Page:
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1)     Differences between EMNEs and developed (300-400 words)

 

It is evident that EMNEs has distinct differences in advantages as compared to traditional MNEs. The rapidly growing and substantial local markets has offered them platform and cash to expand internationally. However, EMNEs face several disadvantages as compared to DMNEs due to weak institutional environment and market constraints in their home countries (Ramamurti and Singh, 2009). This led to EMNEs facing lack of technological-based ownership advantages and managerial capabilities (Ramamurti and Singh, 2009). 

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Albeit the assertion that developed multinationals hold better ownership advantages such as technological advancement, EMNEs shows higher degree of trans-nationality by means of larger shares of incomings and employees abroad. Ramamurti and Singh (2009) study shows that many EMNEs from Brazil and South Africa boasted significant cash flows due to high prices offered for their countries’ raw minerals hence they were able enjoy ready access to these resources due to their home country’s advantages. Awuah and Anderson (2013) state that EMNEs are theoretically different in respect of comparative advantage because of their latecomer standing. As a result, EMNEs are seen to utilize international expansion as a springboard to acquire strategic resources to compete with existing rivals and overcoming their latecomer status (Ramamurti, 2012). Hence, EMNEs typically ply on fast pace of internationalization, which involve aggressive and risk-taking acquisition to facilitate swift transfer of strategic assets with the aim to remain internationally competitive (Awuah and Anderson, 2013). Matthews (2006) further suggests that through these acquisitions, EMNEs were able to acquire accumulated capabilities over time such as economies of scale. 

 

 

2)     Emerging multinationals and OLI Framework (200-400 words)

 

In the light of the recent aggressive internationalization of EMNEs, the OLI framework has unfortunately faced several criticisms on whether these conditions remain of theoretical applicability to explain EMNEs’ investment decisions and process (Matthews, 2006).

 

Fundamentally, EMNEs do not have the same competitive advantages as compared to traditional MNES hence, Matthews (2002) indicated that EMNEs lacks ownership advantages and thus they are internationalizing in order to achieve these advantages. Goldstein & Pusterla (2010) additionally points out that China EMNEs relied heavily on locational advantages such as minerals in Brazil and not on the basis of the ‘O’ in the framework. This led to the notion that EMNEs face the absence of ownership advantages that constitute the main rationale of traditional MNEs (Matthews, 2006). This is because EMNEs engage in asset exploration by home augmentation instead of home exploitation in order to obtain access to strategic or unique resources so as to overcome initial resource impediments (Eden and Dai, 2010). This indisputably contradicts the OLI framework, which requires firms to possess pertinent ownership advantages that overweigh the cost of competing abroad (Tsui, 2007).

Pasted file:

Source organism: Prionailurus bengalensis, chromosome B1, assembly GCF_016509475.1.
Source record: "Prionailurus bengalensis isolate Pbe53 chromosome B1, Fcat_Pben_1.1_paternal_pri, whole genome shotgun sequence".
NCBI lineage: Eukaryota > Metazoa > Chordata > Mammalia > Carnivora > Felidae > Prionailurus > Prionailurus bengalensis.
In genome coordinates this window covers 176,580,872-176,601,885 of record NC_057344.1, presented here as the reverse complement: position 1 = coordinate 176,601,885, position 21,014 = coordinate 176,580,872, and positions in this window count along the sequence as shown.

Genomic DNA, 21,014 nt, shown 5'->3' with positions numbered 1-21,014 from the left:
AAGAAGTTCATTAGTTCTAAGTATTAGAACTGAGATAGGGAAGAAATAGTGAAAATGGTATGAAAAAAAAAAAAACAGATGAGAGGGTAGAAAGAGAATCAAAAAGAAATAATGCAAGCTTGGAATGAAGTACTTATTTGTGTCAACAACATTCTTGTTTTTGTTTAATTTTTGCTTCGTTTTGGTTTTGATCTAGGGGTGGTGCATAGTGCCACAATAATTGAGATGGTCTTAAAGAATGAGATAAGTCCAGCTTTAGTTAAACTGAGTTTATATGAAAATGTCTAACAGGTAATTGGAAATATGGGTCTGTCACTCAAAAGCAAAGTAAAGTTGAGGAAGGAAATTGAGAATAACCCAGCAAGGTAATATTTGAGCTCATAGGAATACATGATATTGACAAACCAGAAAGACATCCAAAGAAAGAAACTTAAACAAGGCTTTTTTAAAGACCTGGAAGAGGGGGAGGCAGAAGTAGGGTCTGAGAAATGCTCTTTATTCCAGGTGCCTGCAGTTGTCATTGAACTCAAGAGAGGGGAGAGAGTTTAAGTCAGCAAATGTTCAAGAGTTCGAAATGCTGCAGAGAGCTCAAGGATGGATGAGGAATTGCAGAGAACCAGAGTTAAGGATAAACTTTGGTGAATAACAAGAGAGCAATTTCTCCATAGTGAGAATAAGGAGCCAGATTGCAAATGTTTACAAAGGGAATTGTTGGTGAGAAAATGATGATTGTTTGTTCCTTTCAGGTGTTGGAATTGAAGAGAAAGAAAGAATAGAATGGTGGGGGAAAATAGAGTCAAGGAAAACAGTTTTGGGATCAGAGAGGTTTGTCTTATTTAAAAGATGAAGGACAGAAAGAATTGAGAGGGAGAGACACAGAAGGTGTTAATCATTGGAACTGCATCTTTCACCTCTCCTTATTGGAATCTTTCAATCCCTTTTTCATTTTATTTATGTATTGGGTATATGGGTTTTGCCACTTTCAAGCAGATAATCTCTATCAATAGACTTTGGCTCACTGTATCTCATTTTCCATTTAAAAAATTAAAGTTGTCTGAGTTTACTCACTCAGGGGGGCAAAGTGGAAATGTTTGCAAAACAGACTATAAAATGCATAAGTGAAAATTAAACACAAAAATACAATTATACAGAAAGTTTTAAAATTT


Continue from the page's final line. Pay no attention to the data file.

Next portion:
Despite the criticism, Dunning (2006) accepted that EMNEs face a shortfall in ownership advantages but suggested that ownership advantages on the other hand can be stemmed through the nationality of these EMNEs’ firm whereby country-specific factors can be reinforced into their ownership advantages. Additionally, the framework is criticized as static as it only takes into consideration pre-existent advantages and does not elaborate on the accumulated advantages and experience garnered from international market involvement (Moon and Rohel, 2001). It is concurred that OLI framework is not suitable to clarify firm activities at micro-level (Matthews, 2006). However, the framework is still useful as a first point of orientation for emerging market multinationals, as it is adequately robust in elucidating the structure of economic system at macro-level (He and Wong, 2004).

 

 

 

 

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